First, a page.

Types of media
Stone: Many different types of stone may be carved to make sculpture. Stone carvings are unique pieces of work requiring skill and hard work to produce.
Wood: Woods vary in colour, density and texture. Some are easier to work than others and skill is required to bring out the unique characteristics of both the wood and the design.
Metal: Any metal can be used to create sculptures, including iron, steel, stainless steel, bronze, copper etc. Each metal has different characteristics and requires varying techniques to work. Some sculptors combine various metals into a single sculpture.
Foundry Bronze: This is molten bronze metal (an alloy of copper and tin). It is poured into a specially prepared mould by skilled foundry workers. The artist will have made the original sculpture in a different material eg, clay or plaster and the mould will have been made on that original. Bronze is heavy, durable and expensive because of the number of processes and workers involved in it’s production. The artist will choose the final colour of the patination and oversee the finishing processes.
Bronze resin: An alternative to expensive foundry bronze, resin is a mixture of real powdered bronze and polyester resin. It is laid into a prepared mould and strengthened with other materials such as fibreglass. Since no heat is required for this process it is often done in the studio by the sculptor or by a technician. It is patinated in a similar way to foundry bronze and can look identical, but is much lighter in weight.
Other resins: Polyester and other resin can be used to bind many types of inert material. Ground marble and other stones, different metals, larger particles such as gravel or grit, and/or coloured pigments may be included. Clear resins may be used to create works with the appearance of glass.
Clay: There are many different types of clay, a most versatile sculptural material. It can be used to model the original from which a mould is to be made for casting. It is also used to make original works for firing to high temperatures in a kiln to produce: terracotta, generally as an unglazed item; stoneware, which is fired to a much higher temperature thus making it stronger and harder; ceramic, glazed earthenware or stoneware and porcelain, a very fine clay with other additives, sometimes becoming translucent after firing to stoneware temperature. There are many other types of fired clay.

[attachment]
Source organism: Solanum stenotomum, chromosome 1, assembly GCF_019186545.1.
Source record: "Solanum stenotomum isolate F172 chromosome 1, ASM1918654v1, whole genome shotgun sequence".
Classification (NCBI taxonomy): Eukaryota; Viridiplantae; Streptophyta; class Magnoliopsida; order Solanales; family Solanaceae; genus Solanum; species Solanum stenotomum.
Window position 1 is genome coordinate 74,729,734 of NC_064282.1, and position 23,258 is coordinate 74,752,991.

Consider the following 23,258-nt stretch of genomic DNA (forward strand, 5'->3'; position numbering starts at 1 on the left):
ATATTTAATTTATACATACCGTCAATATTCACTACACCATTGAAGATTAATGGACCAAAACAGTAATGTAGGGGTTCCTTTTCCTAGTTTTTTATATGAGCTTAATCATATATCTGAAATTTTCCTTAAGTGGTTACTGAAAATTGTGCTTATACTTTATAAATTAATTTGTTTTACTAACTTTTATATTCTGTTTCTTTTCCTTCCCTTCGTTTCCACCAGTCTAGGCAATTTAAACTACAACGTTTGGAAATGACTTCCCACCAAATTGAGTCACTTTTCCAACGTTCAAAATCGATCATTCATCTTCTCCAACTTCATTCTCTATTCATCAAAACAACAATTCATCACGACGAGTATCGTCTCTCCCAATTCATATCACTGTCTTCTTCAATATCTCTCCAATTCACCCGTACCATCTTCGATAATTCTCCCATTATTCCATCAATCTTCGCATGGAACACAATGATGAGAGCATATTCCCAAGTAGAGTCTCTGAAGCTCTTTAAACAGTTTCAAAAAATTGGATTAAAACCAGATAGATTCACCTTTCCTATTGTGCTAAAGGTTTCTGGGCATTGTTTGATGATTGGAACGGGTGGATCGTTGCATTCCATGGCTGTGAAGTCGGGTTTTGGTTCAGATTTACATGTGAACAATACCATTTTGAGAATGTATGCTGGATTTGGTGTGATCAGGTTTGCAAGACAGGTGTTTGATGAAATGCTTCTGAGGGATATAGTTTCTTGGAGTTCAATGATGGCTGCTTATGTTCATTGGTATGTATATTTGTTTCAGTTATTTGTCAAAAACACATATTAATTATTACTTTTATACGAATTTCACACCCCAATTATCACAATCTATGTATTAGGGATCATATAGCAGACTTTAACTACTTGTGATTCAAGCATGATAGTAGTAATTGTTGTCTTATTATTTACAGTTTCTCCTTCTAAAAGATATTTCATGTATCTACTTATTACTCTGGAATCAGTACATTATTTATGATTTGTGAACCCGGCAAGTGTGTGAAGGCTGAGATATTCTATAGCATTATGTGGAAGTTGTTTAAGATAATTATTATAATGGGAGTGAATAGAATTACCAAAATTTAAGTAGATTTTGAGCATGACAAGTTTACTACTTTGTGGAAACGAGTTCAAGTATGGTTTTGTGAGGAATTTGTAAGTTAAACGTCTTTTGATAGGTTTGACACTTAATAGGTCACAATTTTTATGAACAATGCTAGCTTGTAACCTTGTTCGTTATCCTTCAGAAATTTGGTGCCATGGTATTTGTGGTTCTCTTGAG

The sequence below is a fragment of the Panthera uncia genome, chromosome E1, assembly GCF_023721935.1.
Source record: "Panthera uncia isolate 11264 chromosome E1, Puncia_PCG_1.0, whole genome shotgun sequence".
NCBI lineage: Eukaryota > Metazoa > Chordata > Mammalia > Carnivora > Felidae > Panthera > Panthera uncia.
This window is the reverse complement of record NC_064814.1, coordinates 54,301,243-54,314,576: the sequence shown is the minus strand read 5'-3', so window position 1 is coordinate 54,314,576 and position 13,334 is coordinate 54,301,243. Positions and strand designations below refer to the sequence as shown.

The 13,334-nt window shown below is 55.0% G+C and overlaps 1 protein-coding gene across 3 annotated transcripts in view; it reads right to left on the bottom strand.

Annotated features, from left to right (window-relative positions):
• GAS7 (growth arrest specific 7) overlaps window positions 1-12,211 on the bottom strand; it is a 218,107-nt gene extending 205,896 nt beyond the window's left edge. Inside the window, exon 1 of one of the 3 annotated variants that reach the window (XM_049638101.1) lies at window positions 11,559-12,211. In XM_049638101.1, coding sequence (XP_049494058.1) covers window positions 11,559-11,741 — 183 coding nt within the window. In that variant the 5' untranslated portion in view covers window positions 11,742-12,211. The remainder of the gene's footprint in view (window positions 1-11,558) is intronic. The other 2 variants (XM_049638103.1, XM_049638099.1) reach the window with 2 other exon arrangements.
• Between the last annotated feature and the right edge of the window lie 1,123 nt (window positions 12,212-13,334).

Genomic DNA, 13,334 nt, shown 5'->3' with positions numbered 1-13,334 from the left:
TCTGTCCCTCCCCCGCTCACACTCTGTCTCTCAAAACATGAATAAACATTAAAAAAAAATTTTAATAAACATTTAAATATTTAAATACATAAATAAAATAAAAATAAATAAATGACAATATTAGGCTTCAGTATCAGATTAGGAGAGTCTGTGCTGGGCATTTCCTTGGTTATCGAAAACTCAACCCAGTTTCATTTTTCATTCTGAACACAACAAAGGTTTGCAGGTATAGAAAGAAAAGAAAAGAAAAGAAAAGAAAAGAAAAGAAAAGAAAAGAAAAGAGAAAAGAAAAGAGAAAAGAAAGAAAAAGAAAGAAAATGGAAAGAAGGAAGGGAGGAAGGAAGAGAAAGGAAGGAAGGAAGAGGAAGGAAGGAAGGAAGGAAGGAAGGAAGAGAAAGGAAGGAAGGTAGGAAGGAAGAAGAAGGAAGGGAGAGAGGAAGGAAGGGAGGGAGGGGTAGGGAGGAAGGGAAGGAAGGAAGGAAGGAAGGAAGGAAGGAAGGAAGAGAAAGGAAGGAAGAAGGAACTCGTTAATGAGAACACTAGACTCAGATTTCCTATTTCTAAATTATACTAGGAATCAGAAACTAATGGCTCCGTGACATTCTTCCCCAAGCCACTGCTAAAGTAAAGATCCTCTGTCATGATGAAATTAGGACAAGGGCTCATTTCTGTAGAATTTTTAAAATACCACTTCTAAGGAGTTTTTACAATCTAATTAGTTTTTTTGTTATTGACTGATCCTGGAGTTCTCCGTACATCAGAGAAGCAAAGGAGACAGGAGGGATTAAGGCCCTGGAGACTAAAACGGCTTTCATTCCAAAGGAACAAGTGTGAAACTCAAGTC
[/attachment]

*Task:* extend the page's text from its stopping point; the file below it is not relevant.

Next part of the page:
Plaster: Plaster of Paris is most commonly used for sculpture, a strong pure white, fine textured powder mixed with water, which is fast setting and can be coloured as desired. It may be used to make original works of art, or as a construction material for the making of moulds. It is not waterproof and therefore not suitable for outdoor sculpture.
Cement: Cement is a weatherproof material often used for outdoor sculpture. It can be cast in a mould or modelled directly on to a supporting structure. It can be coloured by including pigments into the wet mixture or patinated by application of paints etc. to the finished surface. A very fast setting dark coloured cement, ciment fondu is frequently used for casting. Portland cement is the ubiquitous grey one used by builders to make concrete, it takes longer to set. White cement is sold under various trade names and is pure white. It takes longer to fully harden after casting.
Papier mache: This is made from paper and glue often with incorporated items such as wood, fabric and plant materials. Very large, lightweight and extremely strong structures can be made in papier mache. This material is not suitable for outdoor display because it is not weatherproof.
Computer-aided manufacturing: This is a relatively new technique, which allows a sculptor who is skilled in the use of Computer-Aided Design systems to develop work using computer software, and then have it realised using a computer-controlled cutting or manufacturing machine. The result may then be plated or otherwise finished by hand, if desired. Materials available now range from various robust plastics and resins, through conventional metals, and on to precious metals.
There is no limit to the range of materials that can be used to create sculptures. Each artist will find a medium that allows them to express their ideas in a way that satisfies them. The Oxford Sculpture Society encourages people to experiment and explore materials until they find one, or a combination, that suits them.